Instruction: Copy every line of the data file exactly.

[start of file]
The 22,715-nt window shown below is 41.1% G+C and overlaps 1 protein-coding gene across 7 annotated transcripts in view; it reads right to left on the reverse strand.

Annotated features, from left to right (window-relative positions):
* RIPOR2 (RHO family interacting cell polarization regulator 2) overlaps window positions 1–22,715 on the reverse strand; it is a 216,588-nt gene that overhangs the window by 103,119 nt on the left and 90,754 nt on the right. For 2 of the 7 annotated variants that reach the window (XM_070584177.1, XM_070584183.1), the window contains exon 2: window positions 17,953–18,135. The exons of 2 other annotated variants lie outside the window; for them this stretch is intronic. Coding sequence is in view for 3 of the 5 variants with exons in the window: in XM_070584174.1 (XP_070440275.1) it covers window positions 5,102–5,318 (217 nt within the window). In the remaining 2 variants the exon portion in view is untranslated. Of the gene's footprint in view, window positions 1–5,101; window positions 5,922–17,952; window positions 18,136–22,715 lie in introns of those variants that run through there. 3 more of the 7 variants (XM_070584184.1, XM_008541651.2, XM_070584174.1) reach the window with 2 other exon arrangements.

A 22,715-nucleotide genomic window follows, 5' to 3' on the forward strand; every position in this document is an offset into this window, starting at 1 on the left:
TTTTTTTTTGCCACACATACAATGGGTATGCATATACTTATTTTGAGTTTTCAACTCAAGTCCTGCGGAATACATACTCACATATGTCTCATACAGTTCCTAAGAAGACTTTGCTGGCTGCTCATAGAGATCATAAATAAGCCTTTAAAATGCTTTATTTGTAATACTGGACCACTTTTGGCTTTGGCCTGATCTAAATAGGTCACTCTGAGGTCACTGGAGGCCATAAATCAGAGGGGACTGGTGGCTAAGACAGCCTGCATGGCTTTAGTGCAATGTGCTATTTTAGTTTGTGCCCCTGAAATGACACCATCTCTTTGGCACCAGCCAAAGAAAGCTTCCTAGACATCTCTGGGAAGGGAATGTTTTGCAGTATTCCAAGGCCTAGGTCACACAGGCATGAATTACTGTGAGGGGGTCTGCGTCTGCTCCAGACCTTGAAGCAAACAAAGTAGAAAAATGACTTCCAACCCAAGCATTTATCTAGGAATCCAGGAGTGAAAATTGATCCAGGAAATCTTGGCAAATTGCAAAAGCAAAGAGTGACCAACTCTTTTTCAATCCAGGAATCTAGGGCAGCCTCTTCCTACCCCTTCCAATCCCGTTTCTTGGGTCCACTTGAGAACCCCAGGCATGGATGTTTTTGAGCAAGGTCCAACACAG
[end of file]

The 22,715-nt window shown below is 41.1% G+C and overlaps 1 protein-coding gene across 7 annotated transcripts in view; it reads right to left on the reverse strand.

Annotated features, from left to right (window-relative positions):
* RIPOR2 (RHO family interacting cell polarization regulator 2) overlaps window positions 1–22,715 on the reverse strand; it is a 216,588-nt gene that overhangs the window by 103,119 nt on the left and 90,754 nt on the right. For 2 of the 7 annotated variants that reach the window (XM_070584177.1, XM_070584183.1), the window contains exon 2: window positions 17,953–18,135. The exons of 2 other annotated variants lie outside the window; for them this stretch is intronic. Coding sequence is in view for 3 of the 5 variants with exons in the window: in XM_070584174.1 (XP_070440275.1) it covers window positions 5,102–5,318 (217 nt within the window). In the remaining 2 variants the exon portion in view is untranslated. Of the gene's footprint in view, window positions 1–5,101; window positions 5,922–17,952; window positions 18,136–22,715 lie in introns of those variants that run through there. 3 more of the 7 variants (XM_070584184.1, XM_008541651.2, XM_070584174.1) reach the window with 2 other exon arrangements.

A 22,715-nucleotide genomic window follows, 5' to 3' on the forward strand; every position in this document is an offset into this window, starting at 1 on the left:
TTTTTTTTTGCCACACATACAATGGGTATGCATATACTTATTTTGAGTTTTCAACTCAAGTCCTGCGGAATACATACTCACATATGTCTCATACAGTTCCTAAGAAGACTTTGCTGGCTGCTCATAGAGATCATAAATAAGCCTTTAAAATGCTTTATTTGTAATACTGGACCACTTTTGGCTTTGGCCTGATCTAAATAGGTCACTCTGAGGTCACTGGAGGCCATAAATCAGAGGGGACTGGTGGCTAAGACAGCCTGCATGGCTTTAGTGCAATGTGCTATTTTAGTTTGTGCCCCTGAAATGACACCATCTCTTTGGCACCAGCCAAAGAAAGCTTCCTAGACATCTCTGGGAAGGGAATGTTTTGCAGTATTCCAAGGCCTAGGTCACACAGGCATGAATTACTGTGAGGGGGTCTGCGTCTGCTCCAGACCTTGAAGCAAACAAAGTAGAAAAATGACTTCCAACCCAAGCATTTATCTAGGAATCCAGGAGTGAAAATTGATCCAGGAAATCTTGGCAAATTGCAAAAGCAAAGAGTGACCAACTCTTTTTCAATCCAGGAATCTAGGGCAGCCTCTTCCTACCCCTTCCAATCCCGTTTCTTGGGTCCACTTGAGAACCCCAGGCATGGATGTTTTTGAGCAAGGTCCAACACAG